Bob Wood named Heidtke Professor of Finance in TTU's College of Business

Tennessee Tech University’s director of MBA studies has been named the L. O. (Buzz) Heidtke Professor of Finance in the College of Business.

Bob Wood follows Deryl Martin to become only the second person to hold the professorship since its creation in 2003. Both are professors of finance in the economics, finance and marketing department of the university’s College of Business.

As the Heidtke Professor of Finance, it will be Wood’s responsibility to provide expert guidance to undergraduate and graduate students who will be managing a portfolio of three investment funds totaling more than $750,000.

Those funds are the TVA Investment Challenge Portfolio (which is a large-cap equity fund), the Heidtke micro-cap equity portfolio and the Tommy Lynn Endowment, a diversified equity portfolio.

“Many classes emphasize theory over application, but this is one situation that lets the students directly apply the concepts they’ve learned in other classes,” he said. “It’s designed to give them the opportunity to work in a real world environment.”

The professorship was created when Heidtke — a Nashville hedge fund manager and TTU alumnus — donated $100,000 to be placed in a micro-cap equity portfolio managed by TTU undergraduate business students.

Micro-cap stocks are relatively small companies that have a market capitalization of less than $100 million. Heidtke got the idea after TTU students posted a 153 percent return on their TVA Investment Challenge fund, a large-cap stock portfolio.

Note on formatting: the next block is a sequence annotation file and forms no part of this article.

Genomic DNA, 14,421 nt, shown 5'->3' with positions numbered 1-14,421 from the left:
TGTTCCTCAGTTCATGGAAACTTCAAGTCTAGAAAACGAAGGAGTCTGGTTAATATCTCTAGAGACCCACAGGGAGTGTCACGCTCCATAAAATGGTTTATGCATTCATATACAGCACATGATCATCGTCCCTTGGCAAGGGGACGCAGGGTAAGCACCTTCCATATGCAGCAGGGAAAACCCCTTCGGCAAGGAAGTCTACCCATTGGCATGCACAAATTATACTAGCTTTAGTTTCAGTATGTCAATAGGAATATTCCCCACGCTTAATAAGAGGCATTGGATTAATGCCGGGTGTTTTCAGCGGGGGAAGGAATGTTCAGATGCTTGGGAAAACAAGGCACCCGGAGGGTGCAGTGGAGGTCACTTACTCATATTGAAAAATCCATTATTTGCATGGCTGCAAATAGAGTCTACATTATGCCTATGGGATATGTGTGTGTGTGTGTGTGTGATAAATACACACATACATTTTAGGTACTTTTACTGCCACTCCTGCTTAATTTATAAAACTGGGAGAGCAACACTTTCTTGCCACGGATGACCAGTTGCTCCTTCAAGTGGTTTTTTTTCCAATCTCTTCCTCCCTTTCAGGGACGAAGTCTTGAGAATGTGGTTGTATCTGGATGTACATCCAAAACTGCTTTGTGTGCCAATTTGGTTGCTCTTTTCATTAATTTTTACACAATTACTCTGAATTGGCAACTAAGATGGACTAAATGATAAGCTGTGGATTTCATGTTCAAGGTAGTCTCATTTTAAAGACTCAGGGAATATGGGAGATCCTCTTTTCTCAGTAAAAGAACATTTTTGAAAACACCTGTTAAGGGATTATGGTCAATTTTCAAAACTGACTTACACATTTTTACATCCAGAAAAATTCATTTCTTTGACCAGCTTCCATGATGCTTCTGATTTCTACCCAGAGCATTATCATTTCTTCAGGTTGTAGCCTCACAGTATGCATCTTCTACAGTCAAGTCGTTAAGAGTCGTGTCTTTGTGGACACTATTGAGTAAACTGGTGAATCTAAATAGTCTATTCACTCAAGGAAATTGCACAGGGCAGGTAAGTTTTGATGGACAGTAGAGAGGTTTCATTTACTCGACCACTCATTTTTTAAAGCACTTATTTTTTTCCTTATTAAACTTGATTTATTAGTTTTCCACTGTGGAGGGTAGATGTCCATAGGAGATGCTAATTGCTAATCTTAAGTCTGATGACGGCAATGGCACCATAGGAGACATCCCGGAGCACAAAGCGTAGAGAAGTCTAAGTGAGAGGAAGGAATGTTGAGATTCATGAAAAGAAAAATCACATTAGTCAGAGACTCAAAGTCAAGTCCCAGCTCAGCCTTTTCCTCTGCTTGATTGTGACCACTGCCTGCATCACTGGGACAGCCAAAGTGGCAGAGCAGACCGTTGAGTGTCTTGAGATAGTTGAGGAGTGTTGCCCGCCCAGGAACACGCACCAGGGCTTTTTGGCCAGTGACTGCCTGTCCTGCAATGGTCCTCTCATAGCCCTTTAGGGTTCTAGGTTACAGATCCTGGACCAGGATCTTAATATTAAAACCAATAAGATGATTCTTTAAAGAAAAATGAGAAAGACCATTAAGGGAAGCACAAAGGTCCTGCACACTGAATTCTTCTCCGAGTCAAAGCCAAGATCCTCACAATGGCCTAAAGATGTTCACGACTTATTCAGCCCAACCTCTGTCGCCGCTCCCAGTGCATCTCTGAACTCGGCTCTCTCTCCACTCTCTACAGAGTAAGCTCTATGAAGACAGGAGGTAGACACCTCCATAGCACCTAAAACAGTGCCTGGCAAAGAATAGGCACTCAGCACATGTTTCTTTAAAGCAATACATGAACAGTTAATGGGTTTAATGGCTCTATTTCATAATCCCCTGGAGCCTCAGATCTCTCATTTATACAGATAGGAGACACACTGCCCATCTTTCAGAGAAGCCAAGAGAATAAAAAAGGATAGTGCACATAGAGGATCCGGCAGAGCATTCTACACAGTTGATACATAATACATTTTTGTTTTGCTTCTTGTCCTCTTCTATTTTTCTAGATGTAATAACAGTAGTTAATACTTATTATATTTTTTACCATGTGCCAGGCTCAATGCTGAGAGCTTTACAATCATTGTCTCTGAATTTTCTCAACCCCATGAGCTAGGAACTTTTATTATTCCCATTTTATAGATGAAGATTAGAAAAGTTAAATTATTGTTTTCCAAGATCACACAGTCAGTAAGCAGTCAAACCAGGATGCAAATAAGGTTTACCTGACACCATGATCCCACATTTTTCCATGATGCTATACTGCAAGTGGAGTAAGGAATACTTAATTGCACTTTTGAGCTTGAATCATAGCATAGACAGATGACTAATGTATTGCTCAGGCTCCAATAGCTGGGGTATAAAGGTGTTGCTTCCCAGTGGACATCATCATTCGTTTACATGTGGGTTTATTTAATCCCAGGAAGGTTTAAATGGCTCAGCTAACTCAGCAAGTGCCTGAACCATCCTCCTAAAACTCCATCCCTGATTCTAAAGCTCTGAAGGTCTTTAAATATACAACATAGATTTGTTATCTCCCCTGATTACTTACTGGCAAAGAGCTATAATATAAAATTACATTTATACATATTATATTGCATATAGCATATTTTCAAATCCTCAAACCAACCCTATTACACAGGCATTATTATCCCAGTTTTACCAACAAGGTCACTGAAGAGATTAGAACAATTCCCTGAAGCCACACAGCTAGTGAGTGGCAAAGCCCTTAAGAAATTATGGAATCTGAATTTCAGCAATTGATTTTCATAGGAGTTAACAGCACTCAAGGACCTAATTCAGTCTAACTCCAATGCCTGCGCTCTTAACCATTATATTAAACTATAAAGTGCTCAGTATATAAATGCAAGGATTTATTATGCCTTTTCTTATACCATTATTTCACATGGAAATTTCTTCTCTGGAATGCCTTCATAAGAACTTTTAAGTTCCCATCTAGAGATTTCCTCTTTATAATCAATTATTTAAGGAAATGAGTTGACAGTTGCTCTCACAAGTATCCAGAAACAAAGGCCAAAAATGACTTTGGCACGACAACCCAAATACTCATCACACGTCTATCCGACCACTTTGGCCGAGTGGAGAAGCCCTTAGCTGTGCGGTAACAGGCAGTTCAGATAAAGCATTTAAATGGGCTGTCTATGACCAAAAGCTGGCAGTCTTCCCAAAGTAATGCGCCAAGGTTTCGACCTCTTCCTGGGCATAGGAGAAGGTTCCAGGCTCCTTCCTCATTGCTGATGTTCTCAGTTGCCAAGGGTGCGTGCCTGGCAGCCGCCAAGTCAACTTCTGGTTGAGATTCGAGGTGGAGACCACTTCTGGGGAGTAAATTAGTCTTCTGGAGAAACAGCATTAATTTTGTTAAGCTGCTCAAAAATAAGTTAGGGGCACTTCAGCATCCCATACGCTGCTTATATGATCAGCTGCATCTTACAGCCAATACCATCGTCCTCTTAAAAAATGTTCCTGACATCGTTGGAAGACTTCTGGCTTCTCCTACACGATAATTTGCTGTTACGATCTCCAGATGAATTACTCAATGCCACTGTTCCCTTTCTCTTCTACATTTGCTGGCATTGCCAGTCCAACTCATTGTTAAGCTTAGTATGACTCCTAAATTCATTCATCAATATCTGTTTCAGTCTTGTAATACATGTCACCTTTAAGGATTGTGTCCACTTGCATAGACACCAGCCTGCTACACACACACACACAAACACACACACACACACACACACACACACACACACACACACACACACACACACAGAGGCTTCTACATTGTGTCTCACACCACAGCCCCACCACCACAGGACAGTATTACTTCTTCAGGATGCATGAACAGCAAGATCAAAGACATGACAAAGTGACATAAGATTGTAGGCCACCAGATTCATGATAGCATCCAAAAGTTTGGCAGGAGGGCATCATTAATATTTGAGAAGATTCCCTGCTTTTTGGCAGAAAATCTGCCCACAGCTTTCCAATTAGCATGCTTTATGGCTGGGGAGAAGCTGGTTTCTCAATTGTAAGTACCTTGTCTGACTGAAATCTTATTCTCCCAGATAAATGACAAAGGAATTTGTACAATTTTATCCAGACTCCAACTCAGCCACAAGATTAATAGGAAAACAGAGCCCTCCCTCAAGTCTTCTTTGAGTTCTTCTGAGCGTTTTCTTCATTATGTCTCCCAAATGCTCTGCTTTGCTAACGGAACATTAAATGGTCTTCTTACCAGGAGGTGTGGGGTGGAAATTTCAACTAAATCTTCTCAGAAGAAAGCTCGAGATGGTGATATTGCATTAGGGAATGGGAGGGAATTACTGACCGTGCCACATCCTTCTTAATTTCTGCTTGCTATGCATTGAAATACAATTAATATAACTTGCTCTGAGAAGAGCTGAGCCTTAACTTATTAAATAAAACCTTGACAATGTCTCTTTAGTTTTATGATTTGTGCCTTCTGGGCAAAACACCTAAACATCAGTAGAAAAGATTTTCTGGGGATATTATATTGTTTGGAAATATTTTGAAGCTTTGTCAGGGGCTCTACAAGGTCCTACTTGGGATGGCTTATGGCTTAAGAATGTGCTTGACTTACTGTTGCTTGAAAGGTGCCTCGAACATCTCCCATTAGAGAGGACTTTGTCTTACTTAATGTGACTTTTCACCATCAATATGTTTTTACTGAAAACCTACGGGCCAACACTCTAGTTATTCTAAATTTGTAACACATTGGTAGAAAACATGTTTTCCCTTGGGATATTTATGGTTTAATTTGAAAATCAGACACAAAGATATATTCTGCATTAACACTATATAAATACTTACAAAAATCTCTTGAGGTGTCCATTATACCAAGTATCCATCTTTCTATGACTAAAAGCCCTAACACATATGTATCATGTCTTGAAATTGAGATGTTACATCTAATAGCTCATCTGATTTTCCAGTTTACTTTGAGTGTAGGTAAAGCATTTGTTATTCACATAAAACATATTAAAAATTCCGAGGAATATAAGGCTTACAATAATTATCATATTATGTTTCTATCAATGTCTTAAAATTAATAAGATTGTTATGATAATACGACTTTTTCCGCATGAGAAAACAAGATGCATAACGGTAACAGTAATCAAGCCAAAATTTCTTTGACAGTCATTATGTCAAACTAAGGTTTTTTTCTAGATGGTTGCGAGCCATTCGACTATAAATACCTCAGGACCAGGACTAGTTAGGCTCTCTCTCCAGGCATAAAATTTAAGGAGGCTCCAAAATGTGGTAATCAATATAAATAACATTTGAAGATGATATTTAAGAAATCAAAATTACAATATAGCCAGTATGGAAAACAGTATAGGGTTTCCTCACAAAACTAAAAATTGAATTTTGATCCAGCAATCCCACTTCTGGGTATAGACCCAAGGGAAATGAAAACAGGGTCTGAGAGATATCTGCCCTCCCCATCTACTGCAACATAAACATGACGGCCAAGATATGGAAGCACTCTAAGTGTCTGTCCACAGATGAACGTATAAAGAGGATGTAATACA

“Each one of these funds gives students a different perspective of the stock market, and a different kind of strategy is required in order to successfully invest in each one,” said Mark Stephens, chairperson of the economics, finance and marketing department at TTU.

As a former Dean Witter broker, Wood has direct experience with the stock market and with investing in these types of assets.

“There’s a high level of responsibility that comes with advising the students who manage these funds,” he said. “I want to insure that they get the kind of positive experience that will benefit their future careers. Therefore, I plan to be even more prudent with these funds than I would be with my own personal investment portfolio.”

For the first time, beginning in the fall semester 2007, Wood will involve the university’s distance MBA students in the fund management process.

He will also be directly involved with the development, design and implementation of the College of Business’ Eagle Financial Investments Center, a planned financial trading lab that will make TTU’s College of Business look a little bit more like a Wall Street brokerage house.

A fundraising campaign for the center officially kicked off last August, and the College of Business is about halfway to its estimated goal of $1 million.

Wood said he also plans to encourage more interaction between students and investment professionals by inviting those professionals to speak in the classes involving fund management.

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